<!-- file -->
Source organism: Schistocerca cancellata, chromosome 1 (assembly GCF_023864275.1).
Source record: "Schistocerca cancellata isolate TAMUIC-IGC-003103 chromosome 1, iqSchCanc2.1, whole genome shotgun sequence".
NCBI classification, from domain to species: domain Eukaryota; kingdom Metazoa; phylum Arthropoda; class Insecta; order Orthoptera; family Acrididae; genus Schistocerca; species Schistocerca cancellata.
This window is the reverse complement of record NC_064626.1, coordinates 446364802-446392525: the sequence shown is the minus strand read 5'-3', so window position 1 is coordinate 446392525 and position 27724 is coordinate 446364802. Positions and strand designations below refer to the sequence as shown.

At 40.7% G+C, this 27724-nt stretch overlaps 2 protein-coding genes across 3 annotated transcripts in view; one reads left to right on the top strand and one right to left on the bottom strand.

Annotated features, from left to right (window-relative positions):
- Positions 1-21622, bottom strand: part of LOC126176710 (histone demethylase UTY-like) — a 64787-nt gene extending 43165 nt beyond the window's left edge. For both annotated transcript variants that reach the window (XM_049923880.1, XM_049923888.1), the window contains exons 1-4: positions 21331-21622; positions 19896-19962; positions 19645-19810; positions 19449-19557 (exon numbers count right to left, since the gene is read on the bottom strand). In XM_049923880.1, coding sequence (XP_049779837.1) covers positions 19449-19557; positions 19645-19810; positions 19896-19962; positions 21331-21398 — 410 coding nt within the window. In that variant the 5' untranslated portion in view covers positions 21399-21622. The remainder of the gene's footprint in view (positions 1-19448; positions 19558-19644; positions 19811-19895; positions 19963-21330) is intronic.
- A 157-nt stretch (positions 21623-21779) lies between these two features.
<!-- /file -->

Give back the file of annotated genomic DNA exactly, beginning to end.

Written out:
Source organism: Schistocerca cancellata, chromosome 1 (assembly GCF_023864275.1).
Source record: "Schistocerca cancellata isolate TAMUIC-IGC-003103 chromosome 1, iqSchCanc2.1, whole genome shotgun sequence".
NCBI classification, from domain to species: domain Eukaryota; kingdom Metazoa; phylum Arthropoda; class Insecta; order Orthoptera; family Acrididae; genus Schistocerca; species Schistocerca cancellata.
This window is the reverse complement of record NC_064626.1, coordinates 446364802-446392525: the sequence shown is the minus strand read 5'-3', so window position 1 is coordinate 446392525 and position 27724 is coordinate 446364802. Positions and strand designations below refer to the sequence as shown.

At 40.7% G+C, this 27724-nt stretch overlaps 2 protein-coding genes across 3 annotated transcripts in view; one reads left to right on the top strand and one right to left on the bottom strand.

Annotated features, from left to right (window-relative positions):
- Positions 1-21622, bottom strand: part of LOC126176710 (histone demethylase UTY-like) — a 64787-nt gene extending 43165 nt beyond the window's left edge. For both annotated transcript variants that reach the window (XM_049923880.1, XM_049923888.1), the window contains exons 1-4: positions 21331-21622; positions 19896-19962; positions 19645-19810; positions 19449-19557 (exon numbers count right to left, since the gene is read on the bottom strand). In XM_049923880.1, coding sequence (XP_049779837.1) covers positions 19449-19557; positions 19645-19810; positions 19896-19962; positions 21331-21398 — 410 coding nt within the window. In that variant the 5' untranslated portion in view covers positions 21399-21622. The remainder of the gene's footprint in view (positions 1-19448; positions 19558-19644; positions 19811-19895; positions 19963-21330) is intronic.
- A 157-nt stretch (positions 21623-21779) lies between these two features.